March 26, 2013
King of the castle: triple crown turns from yellow to green.
In astrology – squares are bad news. They represent conflict. (How or why I might know this I’ll not share with you here. Cough.) But in IT-industry analysis – squares are good. Real good! To get into one of four squares – ok, they like to call them quadrants – and especially the best of the four (leader/visionary) is no mean feat, so breaking and entering a square – especially leader/visionary – is all the more fantastic.
We are now in three such quadrants (actually, one quadrant, one “scape”, and one wave) – those of Gartner, IDC, and Forrester. All three have unanimously made us “leaders” in the class of corporate endpoint security! But this isn’t just the usual round of yet more medals being fastened to the old KL lapel. Oh no. We’ve received the honored “triple crown” from the three most respected international analytical agencies. Incidentally, this crown has only ever been worn by one other – our competitor with the soft spot for all things yellow. Well, now the triple crown is a nice shade of green.
IDC MarketScape (*)
This is really good news, for it’s a confirmation that the “big three” of analytical agencies now regard us a lot more seriously than before. It means we’re ready to enter the upper corporate segment of the global market. Hip, hip, hooray!
But personally I have to admit I’m not that surprised. Why? Because such a result was confidently expected by anyone who’s been following closely the development of our corporate products (that’ll include me then) – especially our most recent business product, which premiered not long ago in New York.
Looking back over the years of our participation in analytical ratings, one sees how we’ve been crawling our way up in the rankings steadily but surely. We’ve had nothing but six years of steady movement northeastwards:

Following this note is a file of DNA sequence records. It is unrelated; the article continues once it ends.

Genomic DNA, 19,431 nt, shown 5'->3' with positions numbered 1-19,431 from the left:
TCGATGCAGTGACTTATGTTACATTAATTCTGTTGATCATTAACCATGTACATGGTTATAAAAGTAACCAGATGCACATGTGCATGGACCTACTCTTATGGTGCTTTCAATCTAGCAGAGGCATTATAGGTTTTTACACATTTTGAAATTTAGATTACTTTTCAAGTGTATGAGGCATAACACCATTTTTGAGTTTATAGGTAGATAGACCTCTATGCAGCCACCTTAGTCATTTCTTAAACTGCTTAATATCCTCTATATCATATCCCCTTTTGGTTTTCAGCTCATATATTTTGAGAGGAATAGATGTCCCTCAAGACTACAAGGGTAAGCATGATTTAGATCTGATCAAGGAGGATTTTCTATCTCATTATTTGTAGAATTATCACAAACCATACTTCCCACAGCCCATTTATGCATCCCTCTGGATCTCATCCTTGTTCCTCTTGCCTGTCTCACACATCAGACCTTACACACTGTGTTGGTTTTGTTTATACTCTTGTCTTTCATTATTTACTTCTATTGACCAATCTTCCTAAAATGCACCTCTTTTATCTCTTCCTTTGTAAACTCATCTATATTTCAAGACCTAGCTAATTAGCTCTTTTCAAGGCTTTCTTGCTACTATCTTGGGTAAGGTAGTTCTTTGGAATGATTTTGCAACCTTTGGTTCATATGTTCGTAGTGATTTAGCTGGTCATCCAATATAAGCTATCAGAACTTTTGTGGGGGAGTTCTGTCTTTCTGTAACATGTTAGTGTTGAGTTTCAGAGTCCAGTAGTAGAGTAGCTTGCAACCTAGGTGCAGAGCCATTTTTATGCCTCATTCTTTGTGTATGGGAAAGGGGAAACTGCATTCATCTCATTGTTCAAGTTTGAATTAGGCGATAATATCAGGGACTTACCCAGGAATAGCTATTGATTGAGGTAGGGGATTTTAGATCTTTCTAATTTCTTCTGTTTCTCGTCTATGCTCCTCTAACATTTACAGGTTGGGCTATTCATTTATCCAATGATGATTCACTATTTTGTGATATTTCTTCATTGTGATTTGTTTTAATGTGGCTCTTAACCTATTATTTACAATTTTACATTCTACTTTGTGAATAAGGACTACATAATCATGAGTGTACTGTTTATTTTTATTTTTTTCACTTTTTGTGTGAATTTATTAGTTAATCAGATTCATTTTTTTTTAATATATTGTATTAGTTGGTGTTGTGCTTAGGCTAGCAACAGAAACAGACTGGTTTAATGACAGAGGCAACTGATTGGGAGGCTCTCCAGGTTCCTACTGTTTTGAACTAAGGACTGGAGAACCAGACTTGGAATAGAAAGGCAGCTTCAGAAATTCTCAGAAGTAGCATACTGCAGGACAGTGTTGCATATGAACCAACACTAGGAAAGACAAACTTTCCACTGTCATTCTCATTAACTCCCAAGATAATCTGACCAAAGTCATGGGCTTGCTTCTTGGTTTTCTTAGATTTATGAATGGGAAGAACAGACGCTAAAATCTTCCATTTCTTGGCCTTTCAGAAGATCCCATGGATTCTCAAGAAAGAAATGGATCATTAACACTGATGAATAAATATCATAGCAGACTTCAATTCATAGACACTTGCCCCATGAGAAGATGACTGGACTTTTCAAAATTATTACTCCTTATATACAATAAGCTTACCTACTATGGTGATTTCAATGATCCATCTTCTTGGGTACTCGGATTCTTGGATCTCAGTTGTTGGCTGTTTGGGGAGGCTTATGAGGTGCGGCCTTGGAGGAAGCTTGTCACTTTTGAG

Open, close cooperation with industry analysts is both necessary and useful. First, their opinions are listened to most attentively by both existing customers and prospective ones. And the bigger and more global a company – the more closely they pay attention: too high is the price of mistakes; they need to make sure all cyberthreats and all security possibilities are fully ‘covered’.
Second, analysts provide plenty of accurate, detailed information about the development of the market (“what’s your neighbor up to?”), monitor technological breakthroughs, analyze trends, and give recommendations. Thus, the better a product is found out to be technologically, naturally the more positive the verdicts of the analysts, which in turn make the product more attractive to the market. That’s the simple math.
There are a great many analytical agencies of different types – local, global, niche, whole-industry, and so on. And it’s best to maintain good relations with all of them – by keeping them up to date with all that’s going on at the company, with its products, technologies, plans, and more.
Of course, the larger the agency, the more difficult it is to attract and hold its interest. We suffered from this early on when we started working with them in the early 2000s. Back then we tended to not get noticed all that much generally. It’s some extension of Darwinism or something along those lines. Agencies take notice of the fittest, strongest, best… and the ones with the greatest market share. Then year after year the situation improved for us, and now we have a whole unit dedicated to working with analysts. We conduct regular briefings, meetings and conferences. I won’t tell you any more – in case I give away valuable know-how.
The IT Security market is growing, developing, diversifying. So are analytics.
In the consumer niche there are the traditional PC/Windows focuses, but these are now complemented by mobile products and Macs. And in the corporate segment there’s plenty going on too (like endpoint, gateway, mobile, virtual environment, backup, etc.). Still, there’s room for more development – e.g., other interesting niches like anti-DDoS solutions and protection of industrial systems. So overall, there’s a lot to look forward to.
See you in the quadrants!
(*) IDC MarketScape vendor analysis model is designed to provide an overview of the competitive fitness of ICT suppliers in a given market. The research methodology utilizes a rigorous scoring methodology based on both qualitative and quantitative criteria that results in a single graphical illustration of each vendor’s position within a given market. The Capabilities score measures vendor product, go-to-market and business execution in the short-term. The Strategy score measures alignment of vendor strategies with customer requirements in a 3-5-year timeframe. Vendor market share is represented by the size of the circles. Vendor year-over-year growth rate relative to the given market is indicated by a plus, neutral or minus next to the vendor name